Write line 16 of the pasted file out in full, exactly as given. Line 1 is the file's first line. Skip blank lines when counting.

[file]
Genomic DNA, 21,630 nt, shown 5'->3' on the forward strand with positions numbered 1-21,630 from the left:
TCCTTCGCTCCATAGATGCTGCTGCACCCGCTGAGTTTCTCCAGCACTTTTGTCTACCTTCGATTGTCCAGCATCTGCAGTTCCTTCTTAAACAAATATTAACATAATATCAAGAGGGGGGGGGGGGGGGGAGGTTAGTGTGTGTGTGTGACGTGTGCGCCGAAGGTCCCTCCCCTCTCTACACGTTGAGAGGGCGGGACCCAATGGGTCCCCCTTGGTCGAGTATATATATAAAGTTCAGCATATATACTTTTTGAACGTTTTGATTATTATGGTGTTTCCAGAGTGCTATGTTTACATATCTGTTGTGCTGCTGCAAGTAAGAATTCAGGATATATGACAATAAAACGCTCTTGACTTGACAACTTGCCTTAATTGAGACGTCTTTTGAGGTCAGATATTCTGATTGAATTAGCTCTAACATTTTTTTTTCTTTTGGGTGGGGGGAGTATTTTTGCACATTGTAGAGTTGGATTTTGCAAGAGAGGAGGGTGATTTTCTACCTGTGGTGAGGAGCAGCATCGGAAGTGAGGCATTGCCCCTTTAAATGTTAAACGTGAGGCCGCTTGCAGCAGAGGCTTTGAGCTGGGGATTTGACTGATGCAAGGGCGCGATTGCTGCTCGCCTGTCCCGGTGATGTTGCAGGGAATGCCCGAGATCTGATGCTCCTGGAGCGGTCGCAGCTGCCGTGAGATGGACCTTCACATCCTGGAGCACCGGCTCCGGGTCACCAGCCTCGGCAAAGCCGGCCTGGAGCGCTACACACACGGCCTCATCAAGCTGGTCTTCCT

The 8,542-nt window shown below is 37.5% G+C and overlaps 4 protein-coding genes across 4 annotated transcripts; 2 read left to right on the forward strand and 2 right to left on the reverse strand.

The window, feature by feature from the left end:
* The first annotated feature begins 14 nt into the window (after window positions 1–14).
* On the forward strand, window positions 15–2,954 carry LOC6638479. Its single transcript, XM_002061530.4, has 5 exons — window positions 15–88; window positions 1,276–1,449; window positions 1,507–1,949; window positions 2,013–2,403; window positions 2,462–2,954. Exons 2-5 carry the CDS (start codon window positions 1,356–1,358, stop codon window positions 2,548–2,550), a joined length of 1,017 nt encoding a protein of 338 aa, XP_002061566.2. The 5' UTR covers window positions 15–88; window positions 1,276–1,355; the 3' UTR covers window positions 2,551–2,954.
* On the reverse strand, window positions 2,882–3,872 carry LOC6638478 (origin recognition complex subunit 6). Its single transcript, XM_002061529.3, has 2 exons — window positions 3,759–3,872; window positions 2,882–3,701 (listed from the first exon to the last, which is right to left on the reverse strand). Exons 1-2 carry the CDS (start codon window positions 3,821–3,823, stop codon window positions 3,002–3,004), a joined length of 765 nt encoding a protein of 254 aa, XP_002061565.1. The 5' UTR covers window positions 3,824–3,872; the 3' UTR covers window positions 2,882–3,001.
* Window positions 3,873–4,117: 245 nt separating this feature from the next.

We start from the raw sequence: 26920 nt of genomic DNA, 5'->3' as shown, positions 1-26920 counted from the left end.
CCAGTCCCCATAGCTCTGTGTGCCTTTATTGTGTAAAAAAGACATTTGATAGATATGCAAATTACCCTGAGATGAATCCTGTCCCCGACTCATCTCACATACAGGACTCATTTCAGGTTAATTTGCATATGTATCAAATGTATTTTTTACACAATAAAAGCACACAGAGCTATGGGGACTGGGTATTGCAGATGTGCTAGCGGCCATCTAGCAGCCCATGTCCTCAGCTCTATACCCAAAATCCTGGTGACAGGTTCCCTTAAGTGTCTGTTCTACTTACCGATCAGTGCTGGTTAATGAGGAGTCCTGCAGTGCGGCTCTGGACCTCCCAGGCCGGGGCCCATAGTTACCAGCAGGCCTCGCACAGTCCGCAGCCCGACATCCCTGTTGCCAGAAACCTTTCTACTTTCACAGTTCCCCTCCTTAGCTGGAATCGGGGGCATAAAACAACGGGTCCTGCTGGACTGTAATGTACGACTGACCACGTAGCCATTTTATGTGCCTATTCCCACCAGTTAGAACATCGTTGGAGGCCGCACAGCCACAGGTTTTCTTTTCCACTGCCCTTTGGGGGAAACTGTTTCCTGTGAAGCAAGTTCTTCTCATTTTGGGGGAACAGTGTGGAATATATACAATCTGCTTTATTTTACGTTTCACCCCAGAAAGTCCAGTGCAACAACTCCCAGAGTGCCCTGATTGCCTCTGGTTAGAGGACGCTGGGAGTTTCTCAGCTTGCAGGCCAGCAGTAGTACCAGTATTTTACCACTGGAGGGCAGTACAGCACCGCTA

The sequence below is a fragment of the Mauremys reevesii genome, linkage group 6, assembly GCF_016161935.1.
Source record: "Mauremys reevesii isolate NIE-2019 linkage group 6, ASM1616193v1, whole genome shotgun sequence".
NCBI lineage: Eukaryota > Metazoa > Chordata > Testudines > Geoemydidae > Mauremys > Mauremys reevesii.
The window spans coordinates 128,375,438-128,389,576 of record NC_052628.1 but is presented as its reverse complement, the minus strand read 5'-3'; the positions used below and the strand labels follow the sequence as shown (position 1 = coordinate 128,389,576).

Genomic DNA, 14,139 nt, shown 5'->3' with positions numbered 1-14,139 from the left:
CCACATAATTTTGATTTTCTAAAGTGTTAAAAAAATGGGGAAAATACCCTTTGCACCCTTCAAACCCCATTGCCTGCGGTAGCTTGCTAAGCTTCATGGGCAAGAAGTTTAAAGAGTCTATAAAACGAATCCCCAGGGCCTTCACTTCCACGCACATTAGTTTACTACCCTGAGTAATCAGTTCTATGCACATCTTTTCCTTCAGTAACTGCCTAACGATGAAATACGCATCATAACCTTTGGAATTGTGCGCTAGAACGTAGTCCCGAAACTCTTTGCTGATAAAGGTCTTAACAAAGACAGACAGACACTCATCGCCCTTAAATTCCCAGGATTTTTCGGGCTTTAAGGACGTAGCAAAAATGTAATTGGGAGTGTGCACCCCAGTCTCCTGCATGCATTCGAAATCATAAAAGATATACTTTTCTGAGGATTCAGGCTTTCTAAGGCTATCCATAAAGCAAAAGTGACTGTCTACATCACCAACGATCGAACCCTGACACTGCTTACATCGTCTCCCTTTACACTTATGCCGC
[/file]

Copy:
CCACATAATTTTGATTTTCTAAAGTGTTAAAAAAATGGGGAAAATACCCTTTGCACCCTTCAAACCCCATTGCCTGCGGTAGCTTGCTAAGCTTCATGGGCAAGAAGTTTAAAGAGTCTATAAAACGAATCCCCAGGGCCTTCACTTCCACGCACATTAGTTTACTACCCTGAGTAATCAGTTCTATGCACATCTTTTCCTTCAGTAACTGCCTAACGATGAAATACGCATCATAACCTTTGGAATTGTGCGCTAGAACGTAGTCCCGAAACTCTTTGCTGATAAAGGTCTTAACAAAGACAGACAGACACTCATCGCCCTTAAATTCCCAGGATTTTTCGGGCTTTAAGGACGTAGCAAAAATGTAATTGGGAGTGTGCACCCCAGTCTCCTGCATGCATTCGAAATCATAAAAGATATACTTTTCTGAGGATTCAGGCTTTCTAAGGCTATCCATAAAGCAAAAGTGACTGTCTACATCACCAACGATCGAACCCTGACACTGCTTACATCGTCTCCCTTTACACTTATGCCGC